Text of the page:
We'll start with the office. It still needs a bit of work, and there is another wall full of shelves holding past issues, but we are close. Right now, as I write, I can look out over the hill below and watch the Guinea hens marching - one per row through the trees, each one gathering bugs and walking at exactly the same speed as the others. We are giving a class on making incense tomorrow at The Rosemary House in Mechanicsburg, and it will be so simple to reach over, get the supplies needed and be prepared. What a difference that will make!
In the back, there is a deck that goes the entire length of the house. From there, it is possible to see for several miles, including the road leading to the house. Silos stud the landscape, and hills and trees. The sky is enormous. After an afternoon in the garden, the deck is the perfect place to sit with a cool glass of tea and look at the results of that labor.
The garden went in late. We just put up the teepees for the Mosteller beans that Barb and Fred Will from Sugar Grove Herbs gave us at the festival at Alloway Gardens Art and Herb Faire. They are getting ready to climb. The only thing we've lost to (I think) woodchucks so far has been the borage, which had been supplying pretty blue blossoms to garnish summer dishes. The row of grosso lavender is not really visible this year, but next year it will make a nice hedge. The weeds are doing exceptionally well.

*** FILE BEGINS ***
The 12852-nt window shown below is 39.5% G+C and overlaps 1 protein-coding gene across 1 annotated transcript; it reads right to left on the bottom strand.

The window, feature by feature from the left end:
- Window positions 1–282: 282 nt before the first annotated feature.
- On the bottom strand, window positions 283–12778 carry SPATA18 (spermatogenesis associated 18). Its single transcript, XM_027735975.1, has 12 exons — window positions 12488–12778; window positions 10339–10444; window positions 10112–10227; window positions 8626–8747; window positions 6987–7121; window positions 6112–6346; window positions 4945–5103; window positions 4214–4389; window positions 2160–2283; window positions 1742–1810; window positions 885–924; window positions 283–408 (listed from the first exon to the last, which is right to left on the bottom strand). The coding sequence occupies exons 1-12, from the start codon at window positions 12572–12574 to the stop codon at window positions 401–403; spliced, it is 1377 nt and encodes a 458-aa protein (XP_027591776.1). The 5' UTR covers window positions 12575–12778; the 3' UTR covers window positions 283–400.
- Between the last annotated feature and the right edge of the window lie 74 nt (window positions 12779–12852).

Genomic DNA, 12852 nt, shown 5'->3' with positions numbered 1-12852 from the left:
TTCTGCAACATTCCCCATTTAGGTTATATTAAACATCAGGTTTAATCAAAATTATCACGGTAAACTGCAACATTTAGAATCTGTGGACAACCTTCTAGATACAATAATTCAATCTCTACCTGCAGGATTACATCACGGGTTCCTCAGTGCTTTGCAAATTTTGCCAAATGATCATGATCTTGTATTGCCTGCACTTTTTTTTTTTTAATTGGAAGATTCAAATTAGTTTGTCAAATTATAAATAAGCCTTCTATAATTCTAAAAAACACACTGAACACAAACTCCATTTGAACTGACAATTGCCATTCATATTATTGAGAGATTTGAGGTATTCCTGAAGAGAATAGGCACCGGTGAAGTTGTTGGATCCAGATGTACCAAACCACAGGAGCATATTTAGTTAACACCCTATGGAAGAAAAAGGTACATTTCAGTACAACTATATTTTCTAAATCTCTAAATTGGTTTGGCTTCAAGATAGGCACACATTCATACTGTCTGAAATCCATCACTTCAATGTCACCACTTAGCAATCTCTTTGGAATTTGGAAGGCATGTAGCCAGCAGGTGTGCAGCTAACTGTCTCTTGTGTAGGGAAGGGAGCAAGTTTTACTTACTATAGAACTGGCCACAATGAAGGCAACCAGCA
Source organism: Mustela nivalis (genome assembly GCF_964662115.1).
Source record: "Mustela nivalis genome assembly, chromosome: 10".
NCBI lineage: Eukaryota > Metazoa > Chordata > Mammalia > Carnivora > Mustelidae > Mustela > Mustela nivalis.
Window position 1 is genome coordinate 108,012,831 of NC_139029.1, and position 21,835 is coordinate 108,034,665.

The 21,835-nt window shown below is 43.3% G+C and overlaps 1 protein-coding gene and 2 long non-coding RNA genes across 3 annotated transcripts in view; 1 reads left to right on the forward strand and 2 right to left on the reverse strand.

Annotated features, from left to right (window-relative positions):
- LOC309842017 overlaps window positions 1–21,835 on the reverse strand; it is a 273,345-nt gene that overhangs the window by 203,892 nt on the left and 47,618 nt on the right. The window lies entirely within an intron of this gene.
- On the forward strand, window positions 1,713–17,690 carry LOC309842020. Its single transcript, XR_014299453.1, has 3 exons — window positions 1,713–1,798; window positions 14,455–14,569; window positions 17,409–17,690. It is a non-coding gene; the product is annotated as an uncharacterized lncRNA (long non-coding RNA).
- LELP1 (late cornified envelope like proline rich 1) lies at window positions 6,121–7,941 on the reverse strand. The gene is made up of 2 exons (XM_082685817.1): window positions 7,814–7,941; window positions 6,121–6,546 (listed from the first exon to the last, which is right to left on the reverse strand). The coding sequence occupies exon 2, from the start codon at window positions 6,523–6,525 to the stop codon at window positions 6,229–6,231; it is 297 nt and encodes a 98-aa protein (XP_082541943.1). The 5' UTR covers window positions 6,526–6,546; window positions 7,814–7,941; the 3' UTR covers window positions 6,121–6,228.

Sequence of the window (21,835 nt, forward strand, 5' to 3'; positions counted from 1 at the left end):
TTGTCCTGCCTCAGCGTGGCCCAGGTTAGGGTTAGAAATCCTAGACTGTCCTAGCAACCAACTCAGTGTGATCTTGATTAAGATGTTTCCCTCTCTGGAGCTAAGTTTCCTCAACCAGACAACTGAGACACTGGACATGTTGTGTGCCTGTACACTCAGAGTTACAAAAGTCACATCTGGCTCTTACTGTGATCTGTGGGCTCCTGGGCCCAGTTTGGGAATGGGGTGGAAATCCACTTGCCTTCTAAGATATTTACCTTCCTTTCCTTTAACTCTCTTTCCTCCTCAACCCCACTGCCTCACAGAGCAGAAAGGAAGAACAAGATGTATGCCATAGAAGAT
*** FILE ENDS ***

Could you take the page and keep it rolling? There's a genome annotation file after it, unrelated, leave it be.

This is the path that leads to my sister's. The little red building is much larger than it appears. Inside, it has four separate areas/rooms. One is for storing finished soap and shipping - and the front of that section is also the office and jewelry area, one is the kitchen/lab, one is Bob's workshop, and the last is the bay for farm equipment AND baby bird nursery. The house is off to the right. Just behind the building, you can almost make out the pergola that he constructed this year. It is entirely covered with gourd plants. Looks like we'll be playing with another craft next spring.
Along the path, there are swaths of wildflowers. Besides the ones in the picture, there are gangs of small poppies in every color imaginable, zinnias are starting to bloom, and the cosmos are really thinking about going wild.
And then there are the wild turkeys. Wild, I say! There are 11 of them, all but 3 male. They were raised from hatchlings, and when they were too young to be loose, we used to gather chickweed to feed them. Now they follow us around, thinking that anything we might be picking is far more interesting than what they can find on their own.
These were all taken before, during, and after a wild storm that included hail. Weather changes very quickly here. One minute the sun is shining with booming off in the distance, and the next minute clouds roll in and the rain starts. Guess I'll just have to get used to listening closer.